Japanese have very little consecutive holiday time in which to take extended holidays or vacations. There are many national public holidays in the Japanese calendar, but the majority of these are single day events. New Year’s (one week), Golden Week (three days), and O-bon (one week in August), are the longest consecutive holidays. This helps explain why when Japanese travel they all travel at the same time, and always in a rush. They do not enjoy five weeks of paid summer holidays like what you find in Europe. The effect is that holiday time in Japan is more like work. There is nothing relaxing, leisurely or pleasant about it, which fits Asian notions that labor is the purpose of life, rather than the opposite view that prevails in Western cultures.
The summer time O-bon holiday is interesting. It is a time when people return to their hometowns and tend to their family grave sites - washing the headstones, lighting incense sticks, reciting prayers or Buddhist sutras. O-bon is a festival of the dead, comparable to but in fact nothing like Halloween in the West.
Japanese really have no need of sinister, terrorizing ghosts, goblins, ghouls and monsters in their mythology so long as they have Cosplay geeks.
In Japan, O-bon is a happy time when one’s ancestors’ ghosts return. It is a time to visit with the beloved departed and a time for the departed to visit with and see their descendents. By comparison, Halloween in the West is a sinister event, awash with evil imagery. In the Western perspective, ghosts abroad in the world of the living bear sinister connotations, indicating that there is something wrong: the souls of the dead have failed to pass over to the next life, or the ‘other side.’ But lacking a tradition of a “next life,”ghostly presences in Japanare more familiar and familial. Lacking the dichotomy of Good and Evil in their theology, there is little that is sinister about ghosts here. That does not mean that ghosts are not scary in Japan. Indeed, there is a fantastic tradition here of scary ghoulishness. But I think the root of the fear is not demonic like it is in the West. Yes, there are demons in Japanese tradition. But, again, they do not compare to the Satanism is Western theology.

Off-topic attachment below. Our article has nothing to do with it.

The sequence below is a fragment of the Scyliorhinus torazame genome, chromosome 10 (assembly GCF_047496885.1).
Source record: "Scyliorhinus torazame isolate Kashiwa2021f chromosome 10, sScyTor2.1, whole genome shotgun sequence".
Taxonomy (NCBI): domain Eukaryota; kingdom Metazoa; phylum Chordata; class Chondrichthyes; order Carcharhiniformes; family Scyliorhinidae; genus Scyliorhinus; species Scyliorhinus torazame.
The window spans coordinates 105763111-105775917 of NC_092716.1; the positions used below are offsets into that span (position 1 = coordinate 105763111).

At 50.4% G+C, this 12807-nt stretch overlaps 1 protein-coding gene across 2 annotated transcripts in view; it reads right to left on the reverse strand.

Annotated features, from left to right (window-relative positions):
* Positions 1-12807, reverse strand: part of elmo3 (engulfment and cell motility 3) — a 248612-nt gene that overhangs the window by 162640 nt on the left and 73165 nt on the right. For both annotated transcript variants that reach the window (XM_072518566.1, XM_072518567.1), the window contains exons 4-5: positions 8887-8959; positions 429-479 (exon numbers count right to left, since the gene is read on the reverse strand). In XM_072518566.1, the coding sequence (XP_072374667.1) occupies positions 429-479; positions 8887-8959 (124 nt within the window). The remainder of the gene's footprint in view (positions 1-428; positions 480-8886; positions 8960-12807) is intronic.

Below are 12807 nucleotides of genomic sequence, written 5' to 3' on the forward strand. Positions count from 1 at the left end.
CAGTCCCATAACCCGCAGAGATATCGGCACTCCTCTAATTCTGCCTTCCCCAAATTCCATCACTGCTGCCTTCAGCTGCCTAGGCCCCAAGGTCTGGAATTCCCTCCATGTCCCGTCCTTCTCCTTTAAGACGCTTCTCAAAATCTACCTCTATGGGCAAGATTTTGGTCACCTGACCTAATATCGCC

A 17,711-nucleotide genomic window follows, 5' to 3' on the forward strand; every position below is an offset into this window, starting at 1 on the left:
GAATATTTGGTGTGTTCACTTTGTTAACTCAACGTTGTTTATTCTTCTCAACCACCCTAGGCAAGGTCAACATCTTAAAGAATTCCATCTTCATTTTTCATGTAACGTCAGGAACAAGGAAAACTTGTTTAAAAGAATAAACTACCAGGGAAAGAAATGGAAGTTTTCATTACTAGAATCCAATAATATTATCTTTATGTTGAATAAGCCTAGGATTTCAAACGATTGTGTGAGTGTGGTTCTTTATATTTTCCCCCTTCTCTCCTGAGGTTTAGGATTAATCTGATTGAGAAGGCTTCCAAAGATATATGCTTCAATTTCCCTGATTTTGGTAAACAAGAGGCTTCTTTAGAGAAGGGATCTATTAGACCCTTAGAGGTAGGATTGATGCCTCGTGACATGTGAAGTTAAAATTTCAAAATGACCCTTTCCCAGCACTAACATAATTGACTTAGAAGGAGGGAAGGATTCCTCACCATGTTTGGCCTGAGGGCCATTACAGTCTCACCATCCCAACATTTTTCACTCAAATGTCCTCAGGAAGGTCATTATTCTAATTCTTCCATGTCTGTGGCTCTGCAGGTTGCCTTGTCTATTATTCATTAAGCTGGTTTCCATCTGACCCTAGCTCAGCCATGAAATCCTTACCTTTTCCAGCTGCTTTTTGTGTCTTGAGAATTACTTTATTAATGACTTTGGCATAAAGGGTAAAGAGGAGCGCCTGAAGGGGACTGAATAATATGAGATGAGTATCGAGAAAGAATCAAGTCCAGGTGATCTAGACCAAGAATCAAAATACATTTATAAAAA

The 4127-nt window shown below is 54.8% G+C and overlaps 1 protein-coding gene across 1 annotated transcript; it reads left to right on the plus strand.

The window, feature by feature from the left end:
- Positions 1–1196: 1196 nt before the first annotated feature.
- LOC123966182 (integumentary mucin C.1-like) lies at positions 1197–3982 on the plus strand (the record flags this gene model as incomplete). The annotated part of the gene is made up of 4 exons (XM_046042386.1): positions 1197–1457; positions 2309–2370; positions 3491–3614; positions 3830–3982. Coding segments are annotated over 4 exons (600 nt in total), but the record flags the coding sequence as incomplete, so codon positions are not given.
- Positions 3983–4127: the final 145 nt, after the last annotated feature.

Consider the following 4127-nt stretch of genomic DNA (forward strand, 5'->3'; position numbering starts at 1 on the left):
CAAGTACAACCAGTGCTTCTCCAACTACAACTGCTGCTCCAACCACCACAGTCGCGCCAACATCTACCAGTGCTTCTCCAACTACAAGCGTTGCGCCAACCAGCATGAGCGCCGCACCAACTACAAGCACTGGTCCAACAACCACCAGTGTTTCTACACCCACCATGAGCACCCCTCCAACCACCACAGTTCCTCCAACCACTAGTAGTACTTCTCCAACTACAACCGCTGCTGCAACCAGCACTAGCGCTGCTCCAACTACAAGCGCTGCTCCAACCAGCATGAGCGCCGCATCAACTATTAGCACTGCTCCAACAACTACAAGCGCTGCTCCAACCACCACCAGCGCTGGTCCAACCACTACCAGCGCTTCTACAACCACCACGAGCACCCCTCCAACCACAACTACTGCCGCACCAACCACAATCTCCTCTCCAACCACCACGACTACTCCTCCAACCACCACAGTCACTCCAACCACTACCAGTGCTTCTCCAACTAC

Halloween is not a typical or traditional Japanese event, but like in many countries in the world the days the power of American popular culture has placed it, or transplanted it into the calendar here. But that does not mean that Japanese observe and celebrate Halloween in the same manner as North Americans do. Halloween here is coming to be observed as a grand kind of “Cosplay” festival fitting adults more than children’s festival. “Cosplay,” or Costume Play, describes people - mostly young people - who like to dress up on weekends in some kind of fantasy costume. Tokyo is well known for young girls dressed in gothic Nazi garb, or pink baby doll clothes, or French maid costumes. Most famous of all, I guess, are the animation geeks, or “otaku” who walk around dressed as their favorite cartoon characters. They attend conventions and costume competitions open to international competitors where you get to see all the goofy foreign fans of Japanese mangacomic books come dressed as Cutie Honey, or the Masked Ranger, etc. You see them walking on the streets looking like what a North American would immediately label freakishness, and yet not even turning heads here. It’s interesting.
Japanese really have no need of sinister, terrorizing ghosts, goblins, ghouls and monsters in their mythology so long as they have Cosplay geeks. Remember, real life is stranger, and therefore more entertaining than fiction. For the even-minded soul Reality by itself is exciting enough without escapist fantasy.